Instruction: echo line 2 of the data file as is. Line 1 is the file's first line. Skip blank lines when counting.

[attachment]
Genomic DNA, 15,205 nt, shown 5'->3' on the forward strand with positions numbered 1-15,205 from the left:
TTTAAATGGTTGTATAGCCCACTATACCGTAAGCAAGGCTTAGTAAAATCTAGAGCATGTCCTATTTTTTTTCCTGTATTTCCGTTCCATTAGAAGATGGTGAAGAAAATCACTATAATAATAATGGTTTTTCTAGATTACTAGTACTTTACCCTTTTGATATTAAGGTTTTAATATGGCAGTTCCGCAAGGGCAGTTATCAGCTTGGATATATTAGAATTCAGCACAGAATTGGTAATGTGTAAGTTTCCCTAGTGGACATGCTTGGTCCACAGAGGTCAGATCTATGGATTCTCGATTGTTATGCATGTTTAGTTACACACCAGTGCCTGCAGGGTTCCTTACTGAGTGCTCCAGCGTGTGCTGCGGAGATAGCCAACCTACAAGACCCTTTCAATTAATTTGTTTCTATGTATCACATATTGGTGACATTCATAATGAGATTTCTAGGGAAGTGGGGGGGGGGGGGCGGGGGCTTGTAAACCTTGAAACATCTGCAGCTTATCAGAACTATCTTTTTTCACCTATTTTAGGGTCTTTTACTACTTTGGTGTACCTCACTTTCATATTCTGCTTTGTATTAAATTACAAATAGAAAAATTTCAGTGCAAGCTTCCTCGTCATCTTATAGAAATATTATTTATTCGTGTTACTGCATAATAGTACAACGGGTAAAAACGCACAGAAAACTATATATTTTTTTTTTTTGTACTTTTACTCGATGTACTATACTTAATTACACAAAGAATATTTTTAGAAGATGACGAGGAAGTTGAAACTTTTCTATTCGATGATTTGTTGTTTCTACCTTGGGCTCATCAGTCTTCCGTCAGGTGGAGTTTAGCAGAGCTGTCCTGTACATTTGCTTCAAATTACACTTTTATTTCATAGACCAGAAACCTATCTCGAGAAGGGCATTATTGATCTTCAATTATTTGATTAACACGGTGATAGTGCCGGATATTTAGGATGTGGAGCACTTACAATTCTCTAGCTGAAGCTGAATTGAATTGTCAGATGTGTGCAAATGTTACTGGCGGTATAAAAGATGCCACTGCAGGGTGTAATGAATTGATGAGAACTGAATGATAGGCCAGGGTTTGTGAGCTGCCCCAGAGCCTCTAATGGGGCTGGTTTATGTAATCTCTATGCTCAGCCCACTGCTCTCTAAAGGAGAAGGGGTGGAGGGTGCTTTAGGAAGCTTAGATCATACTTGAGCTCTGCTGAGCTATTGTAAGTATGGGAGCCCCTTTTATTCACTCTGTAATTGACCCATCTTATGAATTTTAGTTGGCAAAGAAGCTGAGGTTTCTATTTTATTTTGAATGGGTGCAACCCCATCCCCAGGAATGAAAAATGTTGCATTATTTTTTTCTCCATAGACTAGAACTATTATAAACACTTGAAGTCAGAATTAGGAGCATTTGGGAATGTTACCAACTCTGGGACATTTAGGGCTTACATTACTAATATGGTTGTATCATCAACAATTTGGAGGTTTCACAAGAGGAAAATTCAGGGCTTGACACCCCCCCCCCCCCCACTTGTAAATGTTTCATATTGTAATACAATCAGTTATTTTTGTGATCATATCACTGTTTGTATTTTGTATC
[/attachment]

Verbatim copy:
TTTAAATGGTTGTATAGCCCACTATACCGTAAGCAAGGCTTAGTAAAATCTAGAGCATGTCCTATTTTTTTTCCTGTATTTCCGTTCCATTAGAAGATGGTGAAGAAAATCACTATAATAATAATGGTTTTTCTAGATTACTAGTACTTTACCCTTTTGATATTAAGGTTTTAATATGGCAGTTCCGCAAGGGCAGTTATCAGCTTGGATATATTAGAATTCAGCACAGAATTGGTAATGTGTAAGTTTCCCTAGTGGACATGCTTGGTCCACAGAGGTCAGATCTATGGATTCTCGATTGTTATGCATGTTTAGTTACACACCAGTGCCTGCAGGGTTCCTTACTGAGTGCTCCAGCGTGTGCTGCGGAGATAGCCAACCTACAAGACCCTTTCAATTAATTTGTTTCTATGTATCACATATTGGTGACATTCATAATGAGATTTCTAGGGAAGTGGGGGGGGGGGGGCGGGGGCTTGTAAACCTTGAAACATCTGCAGCTTATCAGAACTATCTTTTTTCACCTATTTTAGGGTCTTTTACTACTTTGGTGTACCTCACTTTCATATTCTGCTTTGTATTAAATTACAAATAGAAAAATTTCAGTGCAAGCTTCCTCGTCATCTTATAGAAATATTATTTATTCGTGTTACTGCATAATAGTACAACGGGTAAAAACGCACAGAAAACTATATATTTTTTTTTTTTGTACTTTTACTCGATGTACTATACTTAATTACACAAAGAATATTTTTAGAAGATGACGAGGAAGTTGAAACTTTTCTATTCGATGATTTGTTGTTTCTACCTTGGGCTCATCAGTCTTCCGTCAGGTGGAGTTTAGCAGAGCTGTCCTGTACATTTGCTTCAAATTACACTTTTATTTCATAGACCAGAAACCTATCTCGAGAAGGGCATTATTGATCTTCAATTATTTGATTAACACGGTGATAGTGCCGGATATTTAGGATGTGGAGCACTTACAATTCTCTAGCTGAAGCTGAATTGAATTGTCAGATGTGTGCAAATGTTACTGGCGGTATAAAAGATGCCACTGCAGGGTGTAATGAATTGATGAGAACTGAATGATAGGCCAGGGTTTGTGAGCTGCCCCAGAGCCTCTAATGGGGCTGGTTTATGTAATCTCTATGCTCAGCCCACTGCTCTCTAAAGGAGAAGGGGTGGAGGGTGCTTTAGGAAGCTTAGATCATACTTGAGCTCTGCTGAGCTATTGTAAGTATGGGAGCCCCTTTTATTCACTCTGTAATTGACCCATCTTATGAATTTTAGTTGGCAAAGAAGCTGAGGTTTCTATTTTATTTTGAATGGGTGCAACCCCATCCCCAGGAATGAAAAATGTTGCATTATTTTTTTCTCCATAGACTAGAACTATTATAAACACTTGAAGTCAGAATTAGGAGCATTTGGGAATGTTACCAACTCTGGGACATTTAGGGCTTACATTACTAATATGGTTGTATCATCAACAATTTGGAGGTTTCACAAGAGGAAAATTCAGGGCTTGACACCCCCCCCCCCCCCACTTGTAAATGTTTCATATTGTAATACAATCAGTTATTTTTGTGATCATATCACTGTTTGTATTTTGTATC